Project: Hillside House, Mill Valley, Calif.; Architects: Scott and Tracey Lee, Mill Valley

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    Mid Coast Studio

    This alley-loaded lot squeezes in an outdoor space on the side of the home complete with the outdoor kitchen essentials. There's a built-in grill on the side façade and a roof and porch that echo the home's unusual angles. The porch was built with wood from trees killed in Colorado's pine beetle plague.
    Project: Lime Model at Stapleton, Denver; Architect: Woodley Architectural Group, Littleton, Colo.; Builder: Infinity Home Collection, Denver

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    John Cottle

    Casual dining, a grill, and shelter from the elements open this Colorado home to its Wild West surroundings. The flagstone patio encourages drainage. It's made from concrete walks from the original property that were broken up and reused.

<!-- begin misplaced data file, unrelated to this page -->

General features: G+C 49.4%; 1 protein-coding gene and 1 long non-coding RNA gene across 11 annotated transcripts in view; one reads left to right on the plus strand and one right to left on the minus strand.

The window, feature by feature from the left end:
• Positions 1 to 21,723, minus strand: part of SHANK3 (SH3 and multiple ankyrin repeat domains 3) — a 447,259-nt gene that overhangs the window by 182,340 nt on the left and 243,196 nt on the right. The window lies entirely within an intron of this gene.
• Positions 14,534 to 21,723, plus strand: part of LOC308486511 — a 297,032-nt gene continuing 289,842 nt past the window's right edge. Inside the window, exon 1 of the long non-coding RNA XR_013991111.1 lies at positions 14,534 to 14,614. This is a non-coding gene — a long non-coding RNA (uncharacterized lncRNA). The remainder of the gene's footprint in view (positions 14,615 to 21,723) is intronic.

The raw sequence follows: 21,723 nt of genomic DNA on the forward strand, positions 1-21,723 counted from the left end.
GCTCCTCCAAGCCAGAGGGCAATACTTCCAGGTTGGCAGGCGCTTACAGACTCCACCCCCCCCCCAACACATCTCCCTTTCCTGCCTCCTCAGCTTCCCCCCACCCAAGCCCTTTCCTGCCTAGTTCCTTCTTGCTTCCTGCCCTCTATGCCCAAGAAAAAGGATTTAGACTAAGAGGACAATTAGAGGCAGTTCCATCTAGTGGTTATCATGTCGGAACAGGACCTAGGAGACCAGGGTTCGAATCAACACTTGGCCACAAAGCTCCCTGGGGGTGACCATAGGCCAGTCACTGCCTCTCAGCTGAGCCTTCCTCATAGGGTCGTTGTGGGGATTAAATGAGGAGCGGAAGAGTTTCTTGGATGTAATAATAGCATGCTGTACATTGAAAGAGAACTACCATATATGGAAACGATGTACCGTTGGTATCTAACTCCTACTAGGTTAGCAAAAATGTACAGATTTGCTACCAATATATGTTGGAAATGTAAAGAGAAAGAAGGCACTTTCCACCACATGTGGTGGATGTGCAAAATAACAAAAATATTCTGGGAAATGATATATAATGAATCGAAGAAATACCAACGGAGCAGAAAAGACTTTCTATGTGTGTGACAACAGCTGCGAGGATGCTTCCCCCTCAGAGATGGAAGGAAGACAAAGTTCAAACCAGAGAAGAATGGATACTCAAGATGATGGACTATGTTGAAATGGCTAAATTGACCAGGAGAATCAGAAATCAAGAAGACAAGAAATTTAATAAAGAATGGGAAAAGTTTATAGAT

Project: Private Residence, Basalt, Colo.; Architect: John Cottle, CCY Architects, Basalt

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    Neil Landino

    Inspired by the pavilions of India, this partly-covered outdoor space allows light to filter through its pergola and offers an elevated vantage point to view the swimming pool.  
    Project: O’Brien Pool Pavilion, Greenwich, Conn.; Architect: Saniee Architects, Greenwich; Builder: H&Y Construction, Brookfield, Conn.

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    Julia Heine / McInturff Architects

    Topped by a thin copper roof supported by white brick piers, this open pool house has durable surfaces that ensure low-maintenance. The full kitchen includes a grill, sink, and lots of counter space for parties. Project: Rappahannock Bend Summer House, King George, Va.; Architect: McInturff Architects, Bethesda, Md.; Builder: Bonitt Builders, Alexandria, Va.